Kansas sees a slight increase in trichomoniasis

The Kansas Department of Agriculture Division of Animal Health has reported there was a slight increase in the number of trichomoniasis-infected bulls and herds in 2017. There were nine new cases diagnosed last year, compared to only three cases in 2016. The cases involved 10 positive herds with 2,500 total cows and 23 positive bulls. These positive cases resulted in 18 herds being placed under quarantine due to possible exposure.

Most of the positive bulls ranged from 5 to 7 years old. About 50 percent of the herd owners reported carrying over open heifers or cows. All the positive herds had contact with short-bred or open cows.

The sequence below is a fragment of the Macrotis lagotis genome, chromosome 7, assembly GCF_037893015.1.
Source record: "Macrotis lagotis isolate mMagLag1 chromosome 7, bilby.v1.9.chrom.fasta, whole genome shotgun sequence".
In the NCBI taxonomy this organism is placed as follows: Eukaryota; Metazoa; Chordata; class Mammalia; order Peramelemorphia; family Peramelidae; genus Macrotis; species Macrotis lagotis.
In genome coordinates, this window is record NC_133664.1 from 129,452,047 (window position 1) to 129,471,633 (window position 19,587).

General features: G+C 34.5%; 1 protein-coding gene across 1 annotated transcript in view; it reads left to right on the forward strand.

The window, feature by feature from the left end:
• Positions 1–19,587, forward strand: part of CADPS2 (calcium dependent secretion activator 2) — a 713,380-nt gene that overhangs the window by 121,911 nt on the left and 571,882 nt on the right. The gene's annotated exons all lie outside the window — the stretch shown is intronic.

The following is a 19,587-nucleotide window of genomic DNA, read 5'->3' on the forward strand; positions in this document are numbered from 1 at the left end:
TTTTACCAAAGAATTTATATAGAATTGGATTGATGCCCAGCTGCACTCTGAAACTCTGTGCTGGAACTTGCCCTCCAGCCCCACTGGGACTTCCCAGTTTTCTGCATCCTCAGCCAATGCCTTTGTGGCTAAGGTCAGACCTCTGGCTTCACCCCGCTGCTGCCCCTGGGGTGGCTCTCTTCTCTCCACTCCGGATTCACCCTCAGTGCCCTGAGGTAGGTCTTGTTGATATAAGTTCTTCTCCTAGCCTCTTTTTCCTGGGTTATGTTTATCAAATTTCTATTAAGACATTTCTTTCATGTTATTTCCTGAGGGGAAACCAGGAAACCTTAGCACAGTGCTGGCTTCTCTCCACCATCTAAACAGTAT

Trichomoniasis is a venereal disease spread through sexual contact. It causes abortions, prolonged calving intervals and high open rates.

Kansas regulations address testing bulls at change of ownership and requiring breeding cattle imported from other states to meet certain criteria. More information on regulations related to trichomoniasis can be found at http://agriculture.ks.gov/divisions-programs/division-of-animal-health/animal-disease-control-and-traceability/trichomoniasis. An increase in producer awareness and testing during recent years has led to a lower incidence rate of the disease.